In addition to seasonal variations, reproductive status will affect the normal values. We may have a future article with more detail, but for the purpose of interpreting the serum chemistry panel, you should be aware that calcium (and some other analytes) will be elevated above reference ranges with normal reproductive activity in female reptiles.2 There may be no cause for alarm with elevated calcium, but the animal should be monitored to be sure the reproductive cycle proceeds normally. Likewise, a reproductively active female with calcium in the reference ranges may not be normal.

I remember learning that the job of a clinician may be to explain a normal diagnostic finding that results from two equal and opposing abnormal forces (shout out to Dr. Rance Sellon from Washington State University). A reptile with active follicles or eggs, but severe emaciation or malnutrition, may balance out with calcium inside the reference ranges.

Normal, healthy bearded dragon

Figure 3. Normal, healthy bearded dragon. Photo provided by Moichor.


We all have imposter syndrome at some point in our career. Reptile chemistry panels can be complicated and feed into that. Now that you have more confidence with interpretation of reptile chemistry panels, you can evaluate the findings for your lethargic patient, and you’ll know how to proceed with treatment and additional testing so that your lizard friend is back to normal.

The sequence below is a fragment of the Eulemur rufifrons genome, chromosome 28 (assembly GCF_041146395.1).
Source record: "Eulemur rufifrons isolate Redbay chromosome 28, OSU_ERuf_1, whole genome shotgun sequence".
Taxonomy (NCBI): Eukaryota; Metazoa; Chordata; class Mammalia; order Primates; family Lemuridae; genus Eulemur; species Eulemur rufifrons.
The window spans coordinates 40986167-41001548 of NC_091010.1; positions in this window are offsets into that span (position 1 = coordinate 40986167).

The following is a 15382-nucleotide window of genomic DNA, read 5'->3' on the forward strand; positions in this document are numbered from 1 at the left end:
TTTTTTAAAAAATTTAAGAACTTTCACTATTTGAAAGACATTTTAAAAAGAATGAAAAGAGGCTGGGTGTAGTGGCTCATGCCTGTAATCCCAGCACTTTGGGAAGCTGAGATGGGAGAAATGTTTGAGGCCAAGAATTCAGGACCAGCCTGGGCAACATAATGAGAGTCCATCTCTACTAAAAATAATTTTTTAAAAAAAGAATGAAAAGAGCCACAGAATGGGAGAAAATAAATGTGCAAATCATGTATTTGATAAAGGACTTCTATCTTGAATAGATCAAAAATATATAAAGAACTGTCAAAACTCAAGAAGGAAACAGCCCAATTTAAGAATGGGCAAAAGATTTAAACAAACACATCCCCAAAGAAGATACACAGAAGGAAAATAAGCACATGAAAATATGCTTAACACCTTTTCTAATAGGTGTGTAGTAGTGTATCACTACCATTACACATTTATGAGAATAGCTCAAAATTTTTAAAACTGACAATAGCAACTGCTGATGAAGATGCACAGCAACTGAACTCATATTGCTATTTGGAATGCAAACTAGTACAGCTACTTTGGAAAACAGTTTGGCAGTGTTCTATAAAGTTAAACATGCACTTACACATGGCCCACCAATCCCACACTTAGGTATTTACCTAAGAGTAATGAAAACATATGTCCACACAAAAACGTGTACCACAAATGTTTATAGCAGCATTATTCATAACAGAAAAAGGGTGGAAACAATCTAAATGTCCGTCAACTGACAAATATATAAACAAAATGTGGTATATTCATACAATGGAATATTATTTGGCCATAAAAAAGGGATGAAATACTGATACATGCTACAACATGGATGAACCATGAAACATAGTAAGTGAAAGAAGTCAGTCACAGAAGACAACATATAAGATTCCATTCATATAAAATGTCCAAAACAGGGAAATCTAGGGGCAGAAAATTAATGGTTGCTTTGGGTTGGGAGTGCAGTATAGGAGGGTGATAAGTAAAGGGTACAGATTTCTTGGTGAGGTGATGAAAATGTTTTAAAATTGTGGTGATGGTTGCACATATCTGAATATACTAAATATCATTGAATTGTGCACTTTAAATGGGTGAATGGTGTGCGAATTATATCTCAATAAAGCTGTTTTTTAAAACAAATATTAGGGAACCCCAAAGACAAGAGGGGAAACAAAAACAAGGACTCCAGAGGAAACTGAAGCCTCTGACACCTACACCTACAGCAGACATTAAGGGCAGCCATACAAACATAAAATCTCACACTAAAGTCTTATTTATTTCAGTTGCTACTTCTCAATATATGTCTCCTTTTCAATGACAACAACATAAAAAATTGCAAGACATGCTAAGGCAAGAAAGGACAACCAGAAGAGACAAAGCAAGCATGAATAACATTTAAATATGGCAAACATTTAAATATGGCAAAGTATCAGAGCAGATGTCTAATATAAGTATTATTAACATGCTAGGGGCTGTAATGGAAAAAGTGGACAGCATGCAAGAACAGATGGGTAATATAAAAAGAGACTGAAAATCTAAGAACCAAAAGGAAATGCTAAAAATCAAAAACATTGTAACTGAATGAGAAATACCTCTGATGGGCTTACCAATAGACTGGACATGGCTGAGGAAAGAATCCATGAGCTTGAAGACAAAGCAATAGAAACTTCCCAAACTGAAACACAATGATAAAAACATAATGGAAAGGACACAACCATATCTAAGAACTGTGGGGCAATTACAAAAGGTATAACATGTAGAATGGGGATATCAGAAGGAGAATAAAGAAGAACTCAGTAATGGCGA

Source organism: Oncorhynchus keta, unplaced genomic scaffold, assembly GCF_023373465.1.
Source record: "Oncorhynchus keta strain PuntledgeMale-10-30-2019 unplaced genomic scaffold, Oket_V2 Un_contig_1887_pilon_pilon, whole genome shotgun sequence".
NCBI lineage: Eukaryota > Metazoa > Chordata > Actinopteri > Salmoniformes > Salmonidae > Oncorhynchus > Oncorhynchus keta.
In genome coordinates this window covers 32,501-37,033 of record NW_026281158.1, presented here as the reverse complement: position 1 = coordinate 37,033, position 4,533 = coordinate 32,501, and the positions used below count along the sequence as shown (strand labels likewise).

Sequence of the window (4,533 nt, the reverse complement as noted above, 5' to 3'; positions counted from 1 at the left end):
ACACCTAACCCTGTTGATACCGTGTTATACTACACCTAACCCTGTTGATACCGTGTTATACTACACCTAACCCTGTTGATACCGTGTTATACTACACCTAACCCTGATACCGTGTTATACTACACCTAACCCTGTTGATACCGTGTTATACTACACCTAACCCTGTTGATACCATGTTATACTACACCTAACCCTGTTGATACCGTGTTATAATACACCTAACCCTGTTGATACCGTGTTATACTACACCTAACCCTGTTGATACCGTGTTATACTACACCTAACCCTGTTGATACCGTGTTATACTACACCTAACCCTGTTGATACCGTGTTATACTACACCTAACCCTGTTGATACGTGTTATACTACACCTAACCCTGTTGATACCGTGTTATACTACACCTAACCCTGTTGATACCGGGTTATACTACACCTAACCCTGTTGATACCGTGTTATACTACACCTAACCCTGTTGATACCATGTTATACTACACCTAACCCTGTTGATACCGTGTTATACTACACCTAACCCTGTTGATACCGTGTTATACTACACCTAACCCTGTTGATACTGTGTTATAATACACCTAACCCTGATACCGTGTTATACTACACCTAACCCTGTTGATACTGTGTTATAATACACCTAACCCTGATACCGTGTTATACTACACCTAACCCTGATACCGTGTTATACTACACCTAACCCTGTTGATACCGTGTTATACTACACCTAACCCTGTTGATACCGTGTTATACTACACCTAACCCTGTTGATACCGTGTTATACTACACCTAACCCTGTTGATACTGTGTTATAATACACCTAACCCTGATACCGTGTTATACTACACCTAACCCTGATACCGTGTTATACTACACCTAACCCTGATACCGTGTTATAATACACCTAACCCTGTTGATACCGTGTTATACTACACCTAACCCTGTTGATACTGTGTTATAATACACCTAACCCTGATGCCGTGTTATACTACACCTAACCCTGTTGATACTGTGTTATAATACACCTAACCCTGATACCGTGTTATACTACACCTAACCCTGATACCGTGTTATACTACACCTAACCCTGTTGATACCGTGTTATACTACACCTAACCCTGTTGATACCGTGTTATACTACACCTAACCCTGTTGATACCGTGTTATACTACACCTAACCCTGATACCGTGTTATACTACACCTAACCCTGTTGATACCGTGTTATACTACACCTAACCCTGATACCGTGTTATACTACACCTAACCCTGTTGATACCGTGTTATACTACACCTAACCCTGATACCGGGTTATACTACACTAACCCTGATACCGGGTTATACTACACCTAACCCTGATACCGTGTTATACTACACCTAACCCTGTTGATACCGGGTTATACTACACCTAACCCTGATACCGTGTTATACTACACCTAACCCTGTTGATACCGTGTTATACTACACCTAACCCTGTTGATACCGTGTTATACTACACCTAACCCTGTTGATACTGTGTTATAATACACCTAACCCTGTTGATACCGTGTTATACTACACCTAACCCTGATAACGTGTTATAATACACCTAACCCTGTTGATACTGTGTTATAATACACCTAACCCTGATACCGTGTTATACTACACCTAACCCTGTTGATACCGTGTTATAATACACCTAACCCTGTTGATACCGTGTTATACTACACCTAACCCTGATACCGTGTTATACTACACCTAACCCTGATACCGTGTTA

1. Wellehan J. Chapter 3: Clinical Aspects of Evolution in Reptile Medicine. In: Mader D and Divers S (editors), Current Therapy in Reptile Medicine and Surgery (2014). Elsevier.
  2. Heatley J and Russell K. Chapter 34: Clinical Chemistry. In: Divers S and Stahl S (editors), Mader’s Reptile and Amphibian Medicine and Surgery, 3rd edition (2019). Elsevier.
  3. Wilkinson S and Divers S. Clinical Management of Reptile Renal Disease. VCNA 23(1); 2020; p. 151-168.
  4. Miller H. Urinary diseases of reptiles: Pathophysiology and diagnosis. Seminars in Avian and Exotic Pet Medicine: 7(2); 1998, p. 93-103.
  5. Bogan J and Mitchell M. Characterizing Tissue Enzyme Activities in the American Alligator (Alligator mississippiensis). JHMS 24(3-4); 2014, p. 77-81.
  6. Mason A, Perry S, and Mitchell M. Plasma and tissue enzyme activities of banded water snakes (Nerodia fasciata) and diamondback water snakes (Nerodia rhombifer). AJVR 83(1); 2021, p. 5-14.
  7. Muller K and Brunnberg L. Determination of plasma albumin concentration in healthy and diseased turtles: a comparison of protein electrophoresis and the bromcresol green dye-binding method. VetClinPath 39(1); 2010, p. 79-82.